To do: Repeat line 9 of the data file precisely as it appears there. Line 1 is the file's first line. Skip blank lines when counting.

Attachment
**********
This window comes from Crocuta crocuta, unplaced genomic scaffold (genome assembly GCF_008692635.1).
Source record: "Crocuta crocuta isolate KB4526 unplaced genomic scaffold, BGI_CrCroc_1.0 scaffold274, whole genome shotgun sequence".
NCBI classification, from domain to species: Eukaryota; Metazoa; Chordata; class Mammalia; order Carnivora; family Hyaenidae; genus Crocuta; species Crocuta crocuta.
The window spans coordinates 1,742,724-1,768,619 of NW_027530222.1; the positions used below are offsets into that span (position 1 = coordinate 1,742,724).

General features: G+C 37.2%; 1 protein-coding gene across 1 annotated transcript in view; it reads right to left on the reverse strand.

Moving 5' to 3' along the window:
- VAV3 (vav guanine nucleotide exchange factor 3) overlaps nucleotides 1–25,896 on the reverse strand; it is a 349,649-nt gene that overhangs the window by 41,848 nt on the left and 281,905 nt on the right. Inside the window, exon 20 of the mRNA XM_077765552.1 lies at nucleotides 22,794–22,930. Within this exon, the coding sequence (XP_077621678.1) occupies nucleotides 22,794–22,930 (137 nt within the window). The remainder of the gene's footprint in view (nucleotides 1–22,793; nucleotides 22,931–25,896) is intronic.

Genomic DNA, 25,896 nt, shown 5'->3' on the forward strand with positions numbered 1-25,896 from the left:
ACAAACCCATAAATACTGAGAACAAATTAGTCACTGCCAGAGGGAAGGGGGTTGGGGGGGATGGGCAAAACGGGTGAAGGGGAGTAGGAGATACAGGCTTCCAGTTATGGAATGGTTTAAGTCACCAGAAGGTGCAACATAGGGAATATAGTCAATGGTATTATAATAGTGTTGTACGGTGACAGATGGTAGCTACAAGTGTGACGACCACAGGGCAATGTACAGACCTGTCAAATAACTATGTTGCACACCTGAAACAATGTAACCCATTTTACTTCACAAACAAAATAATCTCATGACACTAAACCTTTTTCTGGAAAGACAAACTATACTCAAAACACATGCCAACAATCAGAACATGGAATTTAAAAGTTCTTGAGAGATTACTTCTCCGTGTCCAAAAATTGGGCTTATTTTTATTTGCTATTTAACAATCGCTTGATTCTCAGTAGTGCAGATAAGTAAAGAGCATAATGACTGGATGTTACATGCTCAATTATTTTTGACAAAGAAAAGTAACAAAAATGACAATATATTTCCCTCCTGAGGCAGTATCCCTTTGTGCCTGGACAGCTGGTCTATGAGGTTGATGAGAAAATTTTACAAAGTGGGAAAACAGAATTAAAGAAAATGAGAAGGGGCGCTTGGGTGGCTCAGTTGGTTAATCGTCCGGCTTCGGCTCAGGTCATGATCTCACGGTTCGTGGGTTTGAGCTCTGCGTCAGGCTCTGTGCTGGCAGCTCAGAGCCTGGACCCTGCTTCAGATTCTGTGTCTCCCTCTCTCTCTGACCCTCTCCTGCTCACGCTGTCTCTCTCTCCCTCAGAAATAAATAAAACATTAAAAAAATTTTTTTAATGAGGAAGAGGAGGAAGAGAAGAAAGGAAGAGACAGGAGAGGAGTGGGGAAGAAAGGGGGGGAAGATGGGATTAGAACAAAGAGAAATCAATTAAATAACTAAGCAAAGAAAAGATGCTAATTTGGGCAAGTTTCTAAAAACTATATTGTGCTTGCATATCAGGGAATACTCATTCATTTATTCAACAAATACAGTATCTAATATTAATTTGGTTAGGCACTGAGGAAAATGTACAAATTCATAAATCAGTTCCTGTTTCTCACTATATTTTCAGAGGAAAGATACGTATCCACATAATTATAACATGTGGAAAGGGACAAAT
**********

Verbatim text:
ACAAACCCATAAATACTGAGAACAAATTAGTCACTGCCAGAGGGAAGGGGGTTGGGGGGGATGGGCAAAACGGGTGAAGGGGAGTAGGAGATACAGGCTTCCAGTTATGGAATGGTTTAAGTCACCAGAAGGTGCAACATAGGGAATATAGTCAATGGTATTATAATAGTGTTGTACGGTGACAGATGGTAGCTACAAGTGTGACGACCACAGGGCAATGTACAGACCTGTCAAATAACTATGTTGCACACCTGAAACAATGTAACCCATTTTACTTCACAAACAAAATAATCTCATGACACTAAACCTTTTTCTGGAAAGACAAACTATACTCAAAACACATGCCAACAATCAGAACATGGAATTTAAAAGTTCTTGAGAGATTACTTCTCCGTGTCCAAAAATTGGGCTTATTTTTATTTGCTATTTAACAATCGCTTGATTCTCAGTAGTGCAGATAAGTAAAGAGCATAATGACTGGATGTTACATGCTCAATTATTTTTGACAAAGAAAAGTAACAAAAATGACAATATATTTCCCTCCTGAGGCAGTATCCCTTTGTGCCTGGACAGCTGGTCTATGAGGTTGATGAGAAAATTTTACAAAGTGGGAAAACAGAATTAAAGAAAATGAGAAGGGGCGCTTGGGTGGCTCAGTTGGTTAATCGTCCGGCTTCGGCTCAGGTCATGATCTCACGGTTCGTGGGTTTGAGCTCTGCGTCAGGCTCTGTGCTGGCAGCTCAGAGCCTGGACCCTGCTTCAGATTCTGTGTCTCCCTCTCTCTCTGACCCTCTCCTGCTCACGCTGTCTCTCTCTCCCTCAGAAATAAATAAAACATTAAAAAAATTTTTTTAATGAGGAAGAGGAGGAAGAGAAGAAAGGAAGAGACAGGAGAGGAGTGGGGAAGAAAGGGGGGGAAGATGGGATTAGAACAAAGAGAAATCAATTAAATAACTAAGCAAAGAAAAGATGCTAATTTGGGCAAGTTTCTAAAAACTATATTGTGCTTGCATATCAGGGAATACTCATTCATTTATTCAACAAATACAGTATCTAATATTAATTTGGTTAGGCACTGAGGAAAATGTACAAATTCATAAATCAGTTCCTGTTTCTCACTATATTTTCAGAGGAAAGATACGTATCCACATAATTATAACATGTGGAAAGGGACAAAT